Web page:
Austcham West China General Manager Kyri Theos had an opinion article featured in the South China Morning Post this week titled “Australia must rebuild its relationship with China”.
Australia must rebuild its relationship with China
China and Australia are very different nations. Normally we put our differences aside because of the overwhelming economic benefits.
But now we are at a stalemate. China’s investment in Australia has dropped 60%, faster than any other nation.
Recent reports of cyber attacks and political interference in Australia have exacerbated anti-China sentiment. Sentiment already soured by COVID-19, barley tariffs and the politics of Hong Kong.
In China, public opinion towards Australia has also turned negative. Australia’s call for an investigation into the origins of COVID-19 was poorly received. It reinforced a widely held view of Australia as a US lackey that has benefited from China’s growth.
China’s economy is reopening and there are now serious challenges for those of us seeking to reignite China-Australia trade.
On the ground at the Australian Chamber of Commerce in West China, the situation is difficult and complex. We are trying to get back to business, but statements at senior levels continue to inflame tensions and strain the relationship.
So how can we sustain a strong economic relationship in a tense political climate?
Australia can look to Japan as an example. Despite deep historical and territorial grievances, Japan has managed to balance its economic relations with China and its strategic ties to the U.S.
Japan provided significant aid to China at the outset of the pandemic, including masks and other PPE. This was warmly welcomed by the Chinese people, who took to Weibo and Wechat to praise the friendship between the two nations.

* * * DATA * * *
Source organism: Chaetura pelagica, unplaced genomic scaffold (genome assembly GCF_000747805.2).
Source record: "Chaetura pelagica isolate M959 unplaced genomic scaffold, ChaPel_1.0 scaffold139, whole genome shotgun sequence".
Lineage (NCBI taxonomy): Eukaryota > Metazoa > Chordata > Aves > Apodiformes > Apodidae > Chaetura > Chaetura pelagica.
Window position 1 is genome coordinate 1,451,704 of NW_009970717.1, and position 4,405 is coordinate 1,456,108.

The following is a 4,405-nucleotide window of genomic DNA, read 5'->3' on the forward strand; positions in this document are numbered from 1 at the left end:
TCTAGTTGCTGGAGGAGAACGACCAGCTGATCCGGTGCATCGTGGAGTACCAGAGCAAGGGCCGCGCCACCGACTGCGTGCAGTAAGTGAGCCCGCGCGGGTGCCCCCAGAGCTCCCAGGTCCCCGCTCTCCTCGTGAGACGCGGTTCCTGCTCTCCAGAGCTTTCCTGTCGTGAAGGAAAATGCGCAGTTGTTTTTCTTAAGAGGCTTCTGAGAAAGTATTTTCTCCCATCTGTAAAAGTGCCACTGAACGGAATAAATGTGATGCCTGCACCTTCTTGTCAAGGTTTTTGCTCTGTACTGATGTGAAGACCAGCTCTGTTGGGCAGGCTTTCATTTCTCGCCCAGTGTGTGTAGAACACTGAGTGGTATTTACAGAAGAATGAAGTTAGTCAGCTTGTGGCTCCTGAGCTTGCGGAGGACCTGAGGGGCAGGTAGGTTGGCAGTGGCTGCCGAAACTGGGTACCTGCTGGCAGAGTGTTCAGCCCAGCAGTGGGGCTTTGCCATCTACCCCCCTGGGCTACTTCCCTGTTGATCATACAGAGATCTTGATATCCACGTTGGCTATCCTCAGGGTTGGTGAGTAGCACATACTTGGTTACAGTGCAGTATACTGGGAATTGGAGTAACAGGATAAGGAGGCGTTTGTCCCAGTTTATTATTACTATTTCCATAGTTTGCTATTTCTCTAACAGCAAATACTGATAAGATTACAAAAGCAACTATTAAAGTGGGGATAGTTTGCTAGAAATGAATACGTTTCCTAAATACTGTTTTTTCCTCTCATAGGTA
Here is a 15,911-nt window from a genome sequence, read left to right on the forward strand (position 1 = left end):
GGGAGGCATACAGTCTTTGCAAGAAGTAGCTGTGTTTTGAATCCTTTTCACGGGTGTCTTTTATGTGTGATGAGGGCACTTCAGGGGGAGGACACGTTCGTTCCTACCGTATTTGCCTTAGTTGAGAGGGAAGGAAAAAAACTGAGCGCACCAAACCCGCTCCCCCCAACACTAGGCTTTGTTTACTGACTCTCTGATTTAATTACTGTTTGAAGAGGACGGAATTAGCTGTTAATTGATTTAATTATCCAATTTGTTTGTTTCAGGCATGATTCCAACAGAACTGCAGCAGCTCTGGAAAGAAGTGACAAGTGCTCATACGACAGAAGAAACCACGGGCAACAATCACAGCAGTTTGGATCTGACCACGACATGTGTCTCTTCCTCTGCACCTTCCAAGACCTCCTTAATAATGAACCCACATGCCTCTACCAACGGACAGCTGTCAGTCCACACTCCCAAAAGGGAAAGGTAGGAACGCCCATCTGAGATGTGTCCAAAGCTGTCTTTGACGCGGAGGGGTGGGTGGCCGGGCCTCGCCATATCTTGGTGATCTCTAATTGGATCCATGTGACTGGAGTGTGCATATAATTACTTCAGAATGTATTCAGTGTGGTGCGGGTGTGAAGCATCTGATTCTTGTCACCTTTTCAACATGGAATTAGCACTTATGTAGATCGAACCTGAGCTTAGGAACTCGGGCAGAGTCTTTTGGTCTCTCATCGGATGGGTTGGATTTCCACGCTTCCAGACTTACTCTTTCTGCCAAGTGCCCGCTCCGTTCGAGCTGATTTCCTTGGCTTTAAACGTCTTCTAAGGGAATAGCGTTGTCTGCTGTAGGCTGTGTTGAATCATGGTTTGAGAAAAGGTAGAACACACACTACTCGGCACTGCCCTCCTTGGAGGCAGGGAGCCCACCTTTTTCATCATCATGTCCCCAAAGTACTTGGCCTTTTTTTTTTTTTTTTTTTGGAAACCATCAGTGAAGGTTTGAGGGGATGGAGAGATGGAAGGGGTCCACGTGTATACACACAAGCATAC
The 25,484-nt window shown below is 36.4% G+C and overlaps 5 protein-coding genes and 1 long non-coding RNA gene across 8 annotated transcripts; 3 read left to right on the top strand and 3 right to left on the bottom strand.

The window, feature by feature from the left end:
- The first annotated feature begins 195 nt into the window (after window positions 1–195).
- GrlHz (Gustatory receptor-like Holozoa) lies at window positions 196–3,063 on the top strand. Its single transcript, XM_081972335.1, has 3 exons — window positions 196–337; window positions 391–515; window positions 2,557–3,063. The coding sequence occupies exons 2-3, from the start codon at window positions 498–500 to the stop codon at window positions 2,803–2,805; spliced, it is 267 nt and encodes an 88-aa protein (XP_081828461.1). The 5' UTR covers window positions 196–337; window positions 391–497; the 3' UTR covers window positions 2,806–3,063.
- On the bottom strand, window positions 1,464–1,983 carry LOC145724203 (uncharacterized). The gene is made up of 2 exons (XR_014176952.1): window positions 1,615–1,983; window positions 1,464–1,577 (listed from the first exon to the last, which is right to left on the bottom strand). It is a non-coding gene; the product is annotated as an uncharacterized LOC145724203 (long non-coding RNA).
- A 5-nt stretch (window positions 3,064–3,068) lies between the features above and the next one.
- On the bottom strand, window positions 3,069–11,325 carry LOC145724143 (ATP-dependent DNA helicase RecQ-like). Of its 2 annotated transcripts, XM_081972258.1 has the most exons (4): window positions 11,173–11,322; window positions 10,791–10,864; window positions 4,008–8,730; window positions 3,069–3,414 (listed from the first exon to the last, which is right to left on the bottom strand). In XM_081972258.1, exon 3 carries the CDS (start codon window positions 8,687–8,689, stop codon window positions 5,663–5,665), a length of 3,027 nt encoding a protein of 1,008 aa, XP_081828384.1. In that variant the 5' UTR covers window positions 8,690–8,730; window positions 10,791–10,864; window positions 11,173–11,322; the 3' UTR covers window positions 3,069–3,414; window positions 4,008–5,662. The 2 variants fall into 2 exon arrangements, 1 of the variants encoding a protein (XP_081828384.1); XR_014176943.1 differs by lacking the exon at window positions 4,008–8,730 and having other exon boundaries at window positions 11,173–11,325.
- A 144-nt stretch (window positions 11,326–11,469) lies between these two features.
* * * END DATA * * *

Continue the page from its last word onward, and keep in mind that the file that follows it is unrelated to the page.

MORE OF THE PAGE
Diplomatic signals of goodwill can slowly begin to shift the popular narrative within China. This narrative is especially important for a country like Australia. Many of our exports to China are fuelled by discretionary purchases, including tourism, education and food products. A positive view of Australia amongst the Chinese people supports our export industries.
Australia’s competitive strength is its clean natural environment, its high-quality education system and its exceptional quality of life.
These assets are attractive in China and they can produce a unique advantage. They are also a soft form of power that can be the basis of deeper engagement with the Chinese people.
A recent survey ranked Australia as the world’s most desirable study destination. Last year more than 200,000 Chinese students studied in Australia.
This represents a unique opportunity to shape the ideas of the Chinese middle class. A huge and influential population that has a voice in China. Students who study in Australia can return home with new ideas, new perspectives, a totally different world view.
Australia’s influence depends on the relationships these students form with us locals. Relationships at the individual level help us grasp the nuance and realities of life in our respective nations. They also help us recognise our own preconceptions.
If we really want to change the narrative, we must showcase the egalitarian values at the heart of the Australian character. Once it is safe to do so, Australia could extend its proposed travel bubble beyond New Zealand to also encompass China. This would send a signal that Australia wants to move past this tense period towards better relations.
More urgently, China is bracing for wide spreadand severe flooding not seen in decades. Australia has developed significant expertise in flood management through its experience of the 2011 Queensland floods. Offering Australian support and equipment will be interpreted as a gesture of kindness and a signal that the worst of the relationship is behind us. It is also the right thing to do.
Decades of engagement have seen our two nations prosper. Australia should take the lead and seek opportunities to reengage. Both to deepen its influence and safeguard its economic future.
Kyri Theos is General Manager at the Australian Chamber of Commerce in West China.